‘WWE Legends’ House’ Season 1, Episode 5 recap: Express Yourselves
They say sports-entertainment is a true art form, and on this week’s episode of “WWE Legends’ House,” the boys went from their experience on one canvas to another. In an art show for the Palm Springs community, the Legends painted their very best work. But first, they had to eat.
After last week’s eventful journey to Las Vegas, the former mat competitors were all tuckered out and took to a relaxing evening in the House. Tony Atlas and Hillbilly Jim headed off to a Spanish butcher shop, where they snagged several southern delicacies for dinner. Atlas, who considers himself an expert at the stove in addition to on the weights, cooked up a feast featuring pigs' feet, chitlins and oxtail. As he prepared the meal, he even mentioned the necessity to remove all the “doodoo balls.” And as “Mr. USA” said himself, “You never know what might show in Atlas Kitchen.”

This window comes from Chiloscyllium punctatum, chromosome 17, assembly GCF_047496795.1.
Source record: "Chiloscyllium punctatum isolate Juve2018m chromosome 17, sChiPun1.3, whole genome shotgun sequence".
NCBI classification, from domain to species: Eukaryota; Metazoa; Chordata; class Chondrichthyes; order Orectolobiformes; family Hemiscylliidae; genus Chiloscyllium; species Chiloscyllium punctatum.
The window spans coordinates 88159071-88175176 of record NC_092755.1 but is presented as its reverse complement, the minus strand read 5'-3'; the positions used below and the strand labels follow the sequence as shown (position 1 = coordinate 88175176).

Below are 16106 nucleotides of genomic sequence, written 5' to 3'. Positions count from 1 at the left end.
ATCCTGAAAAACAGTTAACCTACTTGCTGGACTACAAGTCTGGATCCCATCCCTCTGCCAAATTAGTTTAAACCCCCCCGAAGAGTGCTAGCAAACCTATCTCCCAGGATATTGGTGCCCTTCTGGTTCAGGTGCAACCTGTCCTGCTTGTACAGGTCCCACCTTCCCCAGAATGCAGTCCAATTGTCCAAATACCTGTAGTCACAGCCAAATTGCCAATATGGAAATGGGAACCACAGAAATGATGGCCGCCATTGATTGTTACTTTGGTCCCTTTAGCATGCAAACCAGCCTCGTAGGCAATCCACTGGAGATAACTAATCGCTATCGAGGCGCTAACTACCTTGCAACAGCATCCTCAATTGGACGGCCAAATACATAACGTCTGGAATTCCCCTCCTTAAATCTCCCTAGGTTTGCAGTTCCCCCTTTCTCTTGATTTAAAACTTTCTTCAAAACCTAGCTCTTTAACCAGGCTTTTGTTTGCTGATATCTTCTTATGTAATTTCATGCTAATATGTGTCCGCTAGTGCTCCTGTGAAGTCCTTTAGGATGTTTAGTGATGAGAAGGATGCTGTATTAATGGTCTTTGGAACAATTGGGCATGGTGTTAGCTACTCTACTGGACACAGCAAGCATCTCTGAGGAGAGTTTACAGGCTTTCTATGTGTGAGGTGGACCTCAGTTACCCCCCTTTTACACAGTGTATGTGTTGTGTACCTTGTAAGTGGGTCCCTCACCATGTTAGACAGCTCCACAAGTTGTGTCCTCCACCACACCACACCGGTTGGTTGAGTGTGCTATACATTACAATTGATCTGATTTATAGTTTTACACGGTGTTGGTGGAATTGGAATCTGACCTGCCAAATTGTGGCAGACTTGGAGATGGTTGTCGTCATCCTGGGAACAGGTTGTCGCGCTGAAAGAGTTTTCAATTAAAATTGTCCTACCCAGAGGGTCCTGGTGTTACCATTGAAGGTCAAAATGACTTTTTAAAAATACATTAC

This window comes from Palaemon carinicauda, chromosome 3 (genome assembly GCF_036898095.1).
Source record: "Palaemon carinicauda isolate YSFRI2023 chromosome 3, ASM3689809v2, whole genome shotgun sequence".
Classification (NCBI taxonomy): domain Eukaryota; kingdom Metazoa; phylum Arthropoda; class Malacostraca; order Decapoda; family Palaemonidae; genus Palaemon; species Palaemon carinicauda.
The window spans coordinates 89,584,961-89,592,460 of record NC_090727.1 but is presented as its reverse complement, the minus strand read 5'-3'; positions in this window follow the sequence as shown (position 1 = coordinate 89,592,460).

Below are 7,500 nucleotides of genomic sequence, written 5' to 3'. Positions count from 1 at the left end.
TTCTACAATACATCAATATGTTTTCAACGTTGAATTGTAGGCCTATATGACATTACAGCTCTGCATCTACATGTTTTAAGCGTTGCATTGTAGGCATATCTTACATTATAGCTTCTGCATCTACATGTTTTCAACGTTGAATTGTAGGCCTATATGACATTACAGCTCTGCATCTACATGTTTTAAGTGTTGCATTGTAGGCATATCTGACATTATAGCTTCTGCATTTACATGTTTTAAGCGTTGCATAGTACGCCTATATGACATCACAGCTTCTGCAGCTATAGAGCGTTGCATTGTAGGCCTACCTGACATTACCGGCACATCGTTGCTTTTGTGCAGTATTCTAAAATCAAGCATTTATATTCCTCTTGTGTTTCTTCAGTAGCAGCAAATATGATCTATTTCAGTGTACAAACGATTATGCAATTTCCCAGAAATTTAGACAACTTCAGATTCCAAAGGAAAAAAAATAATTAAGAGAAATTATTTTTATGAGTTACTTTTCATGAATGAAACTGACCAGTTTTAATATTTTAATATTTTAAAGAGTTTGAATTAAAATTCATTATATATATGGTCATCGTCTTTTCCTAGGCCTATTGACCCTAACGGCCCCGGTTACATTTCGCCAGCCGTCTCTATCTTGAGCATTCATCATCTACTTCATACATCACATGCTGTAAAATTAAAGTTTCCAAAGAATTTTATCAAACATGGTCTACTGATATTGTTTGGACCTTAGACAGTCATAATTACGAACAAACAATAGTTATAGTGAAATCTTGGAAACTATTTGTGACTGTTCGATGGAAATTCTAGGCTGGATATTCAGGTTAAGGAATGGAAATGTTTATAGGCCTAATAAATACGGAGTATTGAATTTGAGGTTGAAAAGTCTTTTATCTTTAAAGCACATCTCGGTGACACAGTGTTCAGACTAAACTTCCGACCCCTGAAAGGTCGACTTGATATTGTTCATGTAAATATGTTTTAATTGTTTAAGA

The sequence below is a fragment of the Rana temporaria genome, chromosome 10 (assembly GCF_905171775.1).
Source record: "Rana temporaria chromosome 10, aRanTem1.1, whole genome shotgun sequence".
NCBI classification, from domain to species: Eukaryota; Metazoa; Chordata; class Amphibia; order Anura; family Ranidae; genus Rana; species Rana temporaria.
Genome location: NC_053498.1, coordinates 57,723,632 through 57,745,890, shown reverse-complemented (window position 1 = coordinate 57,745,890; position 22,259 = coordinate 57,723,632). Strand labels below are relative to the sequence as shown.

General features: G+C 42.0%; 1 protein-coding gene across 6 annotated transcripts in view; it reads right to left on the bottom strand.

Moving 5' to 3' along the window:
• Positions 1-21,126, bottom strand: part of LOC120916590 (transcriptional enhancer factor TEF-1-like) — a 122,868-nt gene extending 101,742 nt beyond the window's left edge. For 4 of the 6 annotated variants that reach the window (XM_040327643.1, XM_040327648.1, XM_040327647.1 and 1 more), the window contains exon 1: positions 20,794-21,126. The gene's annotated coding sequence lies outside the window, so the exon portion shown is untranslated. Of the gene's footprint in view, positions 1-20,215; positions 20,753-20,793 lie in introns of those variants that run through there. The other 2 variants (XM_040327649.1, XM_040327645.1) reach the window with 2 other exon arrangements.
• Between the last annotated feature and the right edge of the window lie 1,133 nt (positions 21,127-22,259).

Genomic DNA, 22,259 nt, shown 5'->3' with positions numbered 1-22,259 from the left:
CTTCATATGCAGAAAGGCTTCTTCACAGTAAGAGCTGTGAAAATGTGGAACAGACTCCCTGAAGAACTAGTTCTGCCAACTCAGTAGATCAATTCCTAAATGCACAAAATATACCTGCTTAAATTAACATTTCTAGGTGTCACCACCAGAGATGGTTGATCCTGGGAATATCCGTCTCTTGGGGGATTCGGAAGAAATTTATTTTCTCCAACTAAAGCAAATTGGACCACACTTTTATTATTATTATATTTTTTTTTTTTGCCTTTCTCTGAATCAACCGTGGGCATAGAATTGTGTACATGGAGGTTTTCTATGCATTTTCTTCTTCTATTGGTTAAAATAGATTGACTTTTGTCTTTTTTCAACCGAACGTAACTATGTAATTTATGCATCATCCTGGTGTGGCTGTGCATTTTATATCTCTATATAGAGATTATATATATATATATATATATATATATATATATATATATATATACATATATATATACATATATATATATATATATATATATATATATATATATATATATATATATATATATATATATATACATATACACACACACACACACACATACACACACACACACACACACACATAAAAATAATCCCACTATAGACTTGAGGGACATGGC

But Tony’s housemates were none too pleased with the grub’s odor. Except for Hillbilly, the boys stayed as far away from being cooks in the kitchen as possible.
The following day, a bikini-clad Ashley called the Legends out to the pool for some water aerobics. Their instructor, Ann-Britt, was quite the drill sergeant and became frustrated with her pupils’ inability to learn the exercises. Pat Patterson mentioned he and his comrades all looked like old ladies and deserved to be spoken to like babies for their effort. But somehow, The Mouth of the South’s hair remained intact.
For the episode’s finale, the crew was tasked with painting four pieces for a one-night-only Legends’ House charity art exhibition. The original work would be paired with the Legends’ portraits that had been hanging around their House. Tony, who paints for relaxation, initially refused to be forced to produce art, but eventually relented and painted a clown — fitting for a man with his boisterous chuckle.
In the evening, with a little last-minute megaphone promotion from The Mouth of the South, the Palm Springs art lover community gathered to view the canvases and bid on the pieces in a silent auction. With Tony selling his first-ever piece of art and more than $12,000 being raised for charity, the event turned out to be truly legendary.